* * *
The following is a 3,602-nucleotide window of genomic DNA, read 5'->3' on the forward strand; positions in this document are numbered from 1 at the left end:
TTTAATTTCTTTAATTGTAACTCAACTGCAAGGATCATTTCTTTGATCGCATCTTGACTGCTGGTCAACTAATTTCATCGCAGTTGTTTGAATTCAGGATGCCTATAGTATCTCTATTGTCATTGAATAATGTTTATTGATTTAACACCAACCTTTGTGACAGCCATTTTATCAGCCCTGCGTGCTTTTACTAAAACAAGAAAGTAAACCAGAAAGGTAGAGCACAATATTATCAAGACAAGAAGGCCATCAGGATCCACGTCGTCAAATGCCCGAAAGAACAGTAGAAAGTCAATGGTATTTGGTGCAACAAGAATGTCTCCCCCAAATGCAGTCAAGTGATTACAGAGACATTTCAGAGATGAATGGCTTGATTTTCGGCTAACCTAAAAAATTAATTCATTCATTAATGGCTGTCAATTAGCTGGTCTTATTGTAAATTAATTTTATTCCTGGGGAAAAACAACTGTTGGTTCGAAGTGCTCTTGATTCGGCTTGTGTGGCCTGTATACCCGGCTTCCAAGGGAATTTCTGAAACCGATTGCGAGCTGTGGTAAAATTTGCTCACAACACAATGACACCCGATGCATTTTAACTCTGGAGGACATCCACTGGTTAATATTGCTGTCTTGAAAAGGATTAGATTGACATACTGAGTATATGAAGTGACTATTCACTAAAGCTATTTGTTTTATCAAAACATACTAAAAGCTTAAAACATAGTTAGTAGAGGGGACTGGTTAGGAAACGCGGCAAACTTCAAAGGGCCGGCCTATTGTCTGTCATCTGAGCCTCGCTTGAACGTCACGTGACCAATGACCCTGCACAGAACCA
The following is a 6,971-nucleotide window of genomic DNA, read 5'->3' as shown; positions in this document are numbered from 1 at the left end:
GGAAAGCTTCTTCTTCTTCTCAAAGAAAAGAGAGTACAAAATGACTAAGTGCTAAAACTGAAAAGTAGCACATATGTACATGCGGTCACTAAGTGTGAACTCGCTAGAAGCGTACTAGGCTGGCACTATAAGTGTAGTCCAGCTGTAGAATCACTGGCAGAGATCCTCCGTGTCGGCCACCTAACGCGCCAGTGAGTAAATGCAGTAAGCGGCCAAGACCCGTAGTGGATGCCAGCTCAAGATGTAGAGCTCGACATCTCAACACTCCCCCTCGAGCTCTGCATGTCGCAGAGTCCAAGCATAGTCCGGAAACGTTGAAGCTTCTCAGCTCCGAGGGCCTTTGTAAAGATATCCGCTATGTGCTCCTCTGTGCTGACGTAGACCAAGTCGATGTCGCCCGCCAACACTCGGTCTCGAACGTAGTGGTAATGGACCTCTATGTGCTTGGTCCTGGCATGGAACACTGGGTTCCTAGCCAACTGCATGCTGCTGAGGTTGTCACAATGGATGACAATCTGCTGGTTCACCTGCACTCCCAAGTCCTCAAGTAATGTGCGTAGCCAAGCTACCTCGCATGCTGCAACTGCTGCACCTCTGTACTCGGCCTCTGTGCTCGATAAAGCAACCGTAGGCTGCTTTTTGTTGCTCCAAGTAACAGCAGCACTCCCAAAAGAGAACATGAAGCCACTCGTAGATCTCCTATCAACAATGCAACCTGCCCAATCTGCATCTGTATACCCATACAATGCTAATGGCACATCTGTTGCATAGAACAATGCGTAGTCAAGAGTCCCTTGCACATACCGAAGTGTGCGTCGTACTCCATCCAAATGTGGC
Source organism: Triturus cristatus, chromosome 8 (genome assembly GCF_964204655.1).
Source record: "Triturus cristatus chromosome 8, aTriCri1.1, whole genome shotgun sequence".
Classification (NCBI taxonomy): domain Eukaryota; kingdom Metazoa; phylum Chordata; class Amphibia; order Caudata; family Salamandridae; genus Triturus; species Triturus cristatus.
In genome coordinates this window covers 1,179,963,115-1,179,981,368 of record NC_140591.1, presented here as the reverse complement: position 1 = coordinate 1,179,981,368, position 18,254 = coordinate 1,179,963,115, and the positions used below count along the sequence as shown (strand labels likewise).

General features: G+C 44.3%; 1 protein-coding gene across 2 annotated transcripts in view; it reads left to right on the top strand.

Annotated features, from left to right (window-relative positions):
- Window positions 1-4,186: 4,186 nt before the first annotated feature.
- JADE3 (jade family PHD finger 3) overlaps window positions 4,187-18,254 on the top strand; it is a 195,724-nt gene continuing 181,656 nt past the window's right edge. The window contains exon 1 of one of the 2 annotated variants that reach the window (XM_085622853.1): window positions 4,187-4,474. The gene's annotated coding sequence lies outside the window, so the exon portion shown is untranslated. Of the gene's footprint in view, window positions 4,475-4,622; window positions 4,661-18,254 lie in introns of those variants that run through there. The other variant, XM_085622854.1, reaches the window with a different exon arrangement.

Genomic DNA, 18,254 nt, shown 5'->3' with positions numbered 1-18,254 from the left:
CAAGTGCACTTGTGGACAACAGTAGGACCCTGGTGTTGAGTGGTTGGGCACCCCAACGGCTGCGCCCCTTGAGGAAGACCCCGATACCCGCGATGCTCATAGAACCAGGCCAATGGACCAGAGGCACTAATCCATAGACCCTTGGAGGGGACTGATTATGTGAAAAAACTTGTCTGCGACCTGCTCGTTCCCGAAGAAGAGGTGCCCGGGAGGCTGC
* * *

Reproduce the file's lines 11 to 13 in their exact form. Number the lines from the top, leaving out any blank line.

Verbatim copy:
- Window positions 1-4,186: 4,186 nt before the first annotated feature.
- JADE3 (jade family PHD finger 3) overlaps window positions 4,187-18,254 on the top strand; it is a 195,724-nt gene continuing 181,656 nt past the window's right edge. The window contains exon 1 of one of the 2 annotated variants that reach the window (XM_085622853.1): window positions 4,187-4,474. The gene's annotated coding sequence lies outside the window, so the exon portion shown is untranslated. Of the gene's footprint in view, window positions 4,475-4,622; window positions 4,661-18,254 lie in introns of those variants that run through there. The other variant, XM_085622854.1, reaches the window with a different exon arrangement.

Genomic DNA, 18,254 nt, shown 5'->3' with positions numbered 1-18,254 from the left: